Sorry, you need to enable JavaScript to visit this website.
Skip to main content
European Commission logo


EACEA National Policies Platform


3. Employment & Entrepreneurship

3.9 Start-up funding for young entrepreneurs

Last update: 28 November 2023
On this page
  1. Start-ups in Poland
  2. Access to information
  3. Access to capital

Start-ups in Poland 

In terms of the number of companies (1.7 million), Poland ranks sixth among EU countries, with 45 companies per 1 000 inhabitants. This result is lower than the EU-28 average (48 companies), we are ranked 21st among Member States in this respect (Eurostat 2016 for Startups in Poland 2019, PARP, p. 32). This means that the potential to create companies is still untapped. Research on startups and young companies in Poland (in 2017-2018) identified five key factors holding adult Poles back from starting a company (ibidem, p. 32)    

  • lack of confidence in own skills (43%);  

  • lack of organisational and business management skills necessary to start a business (40%);  

  • lack of capital for start-up (40%);  

  • lack of industry and specialist knowledge necessary to start up a business (37%);  

  • lack of an idea for a business (33%). 

Difficulties in setting up and maintaining a company in Poland result in the fact that the dominant group among start-up owners are people of mature age. The average start-up owner is a 38-year-old man with higher education, from a family of four. He is a person who has an idea for a business and wants to use the experience gained in his previous job. The main motive for starting a business is to gain independence and increase personal income. For the development of the start-up, he uses mainly his own funds, as well as other sources of financing (ibidem, p. 4-5). It is worth noting, however, that among owners of startups based on new technologies (introduced in the last 5 years) a quarter are young people (25% are aged 18-34, 75% are 35-64 years old), while among startups based on old technologies the share of young people is lower (18% are aged 18-34, 82% are 35-64 years old), (ibidem., p. 10).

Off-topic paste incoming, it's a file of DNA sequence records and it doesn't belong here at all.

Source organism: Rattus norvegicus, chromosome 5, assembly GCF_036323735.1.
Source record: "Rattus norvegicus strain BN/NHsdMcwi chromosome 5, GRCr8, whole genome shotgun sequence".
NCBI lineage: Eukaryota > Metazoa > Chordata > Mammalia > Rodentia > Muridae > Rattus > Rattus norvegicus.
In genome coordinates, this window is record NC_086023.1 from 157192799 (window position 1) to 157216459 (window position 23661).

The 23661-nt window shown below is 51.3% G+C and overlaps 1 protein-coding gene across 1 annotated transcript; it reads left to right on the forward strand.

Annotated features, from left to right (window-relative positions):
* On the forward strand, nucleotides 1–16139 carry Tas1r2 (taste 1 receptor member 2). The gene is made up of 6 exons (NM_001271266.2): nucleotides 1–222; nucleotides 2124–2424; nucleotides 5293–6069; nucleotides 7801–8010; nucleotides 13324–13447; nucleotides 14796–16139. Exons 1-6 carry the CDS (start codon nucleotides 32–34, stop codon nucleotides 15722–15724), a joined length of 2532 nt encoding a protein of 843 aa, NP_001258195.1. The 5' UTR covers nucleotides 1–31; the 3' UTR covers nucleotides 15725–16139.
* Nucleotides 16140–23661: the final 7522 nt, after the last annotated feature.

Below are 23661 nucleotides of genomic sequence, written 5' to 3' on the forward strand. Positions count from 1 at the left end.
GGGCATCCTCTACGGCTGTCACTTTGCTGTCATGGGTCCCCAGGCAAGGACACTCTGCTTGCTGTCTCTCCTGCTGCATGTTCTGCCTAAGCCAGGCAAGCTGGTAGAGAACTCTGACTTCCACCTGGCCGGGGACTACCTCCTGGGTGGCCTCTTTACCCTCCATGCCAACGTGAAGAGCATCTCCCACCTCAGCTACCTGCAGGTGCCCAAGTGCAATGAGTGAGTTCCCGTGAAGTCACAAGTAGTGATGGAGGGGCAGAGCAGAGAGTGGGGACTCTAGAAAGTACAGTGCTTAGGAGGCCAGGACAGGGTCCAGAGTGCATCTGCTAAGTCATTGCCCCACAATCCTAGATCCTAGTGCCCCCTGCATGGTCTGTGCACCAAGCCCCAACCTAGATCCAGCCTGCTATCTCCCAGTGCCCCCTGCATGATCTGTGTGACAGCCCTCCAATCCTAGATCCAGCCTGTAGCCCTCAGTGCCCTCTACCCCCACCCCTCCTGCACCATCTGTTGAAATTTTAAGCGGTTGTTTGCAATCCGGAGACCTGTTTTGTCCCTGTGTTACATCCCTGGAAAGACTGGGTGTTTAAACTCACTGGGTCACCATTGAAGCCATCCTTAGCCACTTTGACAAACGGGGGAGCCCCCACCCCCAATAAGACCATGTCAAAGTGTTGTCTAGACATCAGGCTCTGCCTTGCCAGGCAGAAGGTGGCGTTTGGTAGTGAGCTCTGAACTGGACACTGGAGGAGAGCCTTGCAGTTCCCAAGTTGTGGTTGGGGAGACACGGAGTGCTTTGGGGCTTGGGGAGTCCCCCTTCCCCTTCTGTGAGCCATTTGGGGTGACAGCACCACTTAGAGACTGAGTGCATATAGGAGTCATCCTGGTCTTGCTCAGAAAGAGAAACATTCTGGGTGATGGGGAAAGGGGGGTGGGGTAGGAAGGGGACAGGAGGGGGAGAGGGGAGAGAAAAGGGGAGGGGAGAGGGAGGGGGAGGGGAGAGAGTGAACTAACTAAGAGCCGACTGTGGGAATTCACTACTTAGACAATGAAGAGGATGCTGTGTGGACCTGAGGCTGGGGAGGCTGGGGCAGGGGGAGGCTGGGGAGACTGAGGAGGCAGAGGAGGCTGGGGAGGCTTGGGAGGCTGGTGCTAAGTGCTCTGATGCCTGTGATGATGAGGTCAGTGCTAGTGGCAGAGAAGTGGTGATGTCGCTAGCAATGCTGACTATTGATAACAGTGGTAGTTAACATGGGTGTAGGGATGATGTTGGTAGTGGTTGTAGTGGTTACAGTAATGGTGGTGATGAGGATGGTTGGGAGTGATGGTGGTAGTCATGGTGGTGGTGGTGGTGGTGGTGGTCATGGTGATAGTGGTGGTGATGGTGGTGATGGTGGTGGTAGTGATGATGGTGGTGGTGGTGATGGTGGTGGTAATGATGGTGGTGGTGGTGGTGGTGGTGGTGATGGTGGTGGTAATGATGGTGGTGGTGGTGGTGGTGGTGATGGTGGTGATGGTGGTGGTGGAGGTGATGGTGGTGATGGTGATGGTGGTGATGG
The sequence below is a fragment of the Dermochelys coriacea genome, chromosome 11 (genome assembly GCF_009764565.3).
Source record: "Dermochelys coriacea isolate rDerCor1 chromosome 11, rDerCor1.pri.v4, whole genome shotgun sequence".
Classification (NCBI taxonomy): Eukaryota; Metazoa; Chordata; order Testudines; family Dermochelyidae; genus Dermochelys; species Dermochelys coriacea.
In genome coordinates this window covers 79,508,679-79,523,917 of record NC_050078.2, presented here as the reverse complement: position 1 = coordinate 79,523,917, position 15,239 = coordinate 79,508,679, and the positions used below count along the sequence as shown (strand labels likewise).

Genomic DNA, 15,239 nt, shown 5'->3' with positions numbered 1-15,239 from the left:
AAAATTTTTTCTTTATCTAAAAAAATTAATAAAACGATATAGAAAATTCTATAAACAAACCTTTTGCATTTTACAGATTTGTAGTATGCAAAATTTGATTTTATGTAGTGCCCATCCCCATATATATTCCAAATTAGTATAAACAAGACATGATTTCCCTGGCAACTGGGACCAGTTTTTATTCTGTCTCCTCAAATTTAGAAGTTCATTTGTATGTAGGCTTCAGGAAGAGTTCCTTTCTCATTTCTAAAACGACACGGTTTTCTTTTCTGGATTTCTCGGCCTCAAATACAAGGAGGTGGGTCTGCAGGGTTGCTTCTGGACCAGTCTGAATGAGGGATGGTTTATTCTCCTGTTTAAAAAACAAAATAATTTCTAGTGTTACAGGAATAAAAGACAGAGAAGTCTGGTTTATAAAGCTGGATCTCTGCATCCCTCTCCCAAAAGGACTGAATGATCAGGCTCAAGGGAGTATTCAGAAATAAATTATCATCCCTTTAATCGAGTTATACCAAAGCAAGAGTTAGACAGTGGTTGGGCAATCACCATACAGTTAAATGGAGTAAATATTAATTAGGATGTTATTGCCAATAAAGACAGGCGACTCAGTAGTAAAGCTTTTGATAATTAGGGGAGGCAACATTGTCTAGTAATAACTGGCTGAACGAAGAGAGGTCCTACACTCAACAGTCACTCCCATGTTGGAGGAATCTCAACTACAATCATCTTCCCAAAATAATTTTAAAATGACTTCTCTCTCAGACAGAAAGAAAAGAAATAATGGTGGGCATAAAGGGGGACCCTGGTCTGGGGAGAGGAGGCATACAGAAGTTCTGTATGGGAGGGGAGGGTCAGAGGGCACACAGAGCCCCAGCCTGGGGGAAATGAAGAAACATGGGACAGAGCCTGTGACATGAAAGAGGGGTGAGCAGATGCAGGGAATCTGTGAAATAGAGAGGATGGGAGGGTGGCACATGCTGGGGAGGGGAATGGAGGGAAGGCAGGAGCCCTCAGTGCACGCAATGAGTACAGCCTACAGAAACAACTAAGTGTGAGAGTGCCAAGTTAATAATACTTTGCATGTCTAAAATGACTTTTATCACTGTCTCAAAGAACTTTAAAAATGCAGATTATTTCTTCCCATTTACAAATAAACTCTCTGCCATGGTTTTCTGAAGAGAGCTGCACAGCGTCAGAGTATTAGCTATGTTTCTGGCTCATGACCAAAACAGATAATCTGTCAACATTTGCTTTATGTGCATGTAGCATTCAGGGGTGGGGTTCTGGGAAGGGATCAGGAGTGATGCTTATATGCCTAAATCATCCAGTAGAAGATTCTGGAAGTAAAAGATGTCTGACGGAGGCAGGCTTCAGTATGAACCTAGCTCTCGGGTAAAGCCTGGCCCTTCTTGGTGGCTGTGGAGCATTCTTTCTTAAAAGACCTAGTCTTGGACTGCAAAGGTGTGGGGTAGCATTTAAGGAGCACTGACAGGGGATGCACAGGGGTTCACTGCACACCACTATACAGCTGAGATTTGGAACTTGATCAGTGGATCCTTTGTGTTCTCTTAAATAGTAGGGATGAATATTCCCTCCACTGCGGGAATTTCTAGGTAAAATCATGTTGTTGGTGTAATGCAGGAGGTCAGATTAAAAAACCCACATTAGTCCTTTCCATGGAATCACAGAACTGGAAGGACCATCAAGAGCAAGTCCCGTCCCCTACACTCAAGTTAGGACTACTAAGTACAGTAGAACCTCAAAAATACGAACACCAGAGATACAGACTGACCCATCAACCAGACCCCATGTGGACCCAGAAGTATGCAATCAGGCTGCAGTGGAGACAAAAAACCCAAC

Access to information

Information on how to set up a business and source funding is widely available, and can be located on various websites, including those of the Ministry of Economic Development and Technology (Ministerstwo Rozwoju i Technologii), and the Ministry of Development Funds and Regional Policy (Ministerstwo Funduszy i Polityki Regionalnej), the Ministry of Family and Social Policy (Ministerstwo Rodziny i Polityki Społecznej), the Polish Agency for Enterprise Development (Polska Agencja Rozwoju Przedsiębiorczości), Bank Gospodarstwa Krajowego (The National Development Bank),  Employment Offices, Student Career Centres, business incubators, regional and local entrepreneurship support centres, entrepreneurship foundations and associations. 

Many of those entities provide information and support upon personal contact. 

The website of the Ministry of Economic Development and Technology (Ministerstwo Rozwoju i Technologii) includes information on loan and guarantee funds, grants, economic zones and Corporate Social Responsibility. 

The Ministry of Family and Social Policy has launched the Youth Guarantee Initiative website.        

Information regarding the forms of assistance when starting a business is available on the websites of provincial and district Employment Offices and through the Green Line service (i.e. electronic and telephone service centre for clients of Employment Offices from all over Poland): 

The website of Academic Business Incubators (Akademickie Inkubatory Przedsiębiorczości) provides information and a contact form for interested parties. 

The website of Bank Gospodarstwa Krajowego contains extensive information about the loan scheme for young people provided by the Ministry of Family, Labour and Social Policy - “First Business – Start-up Support”: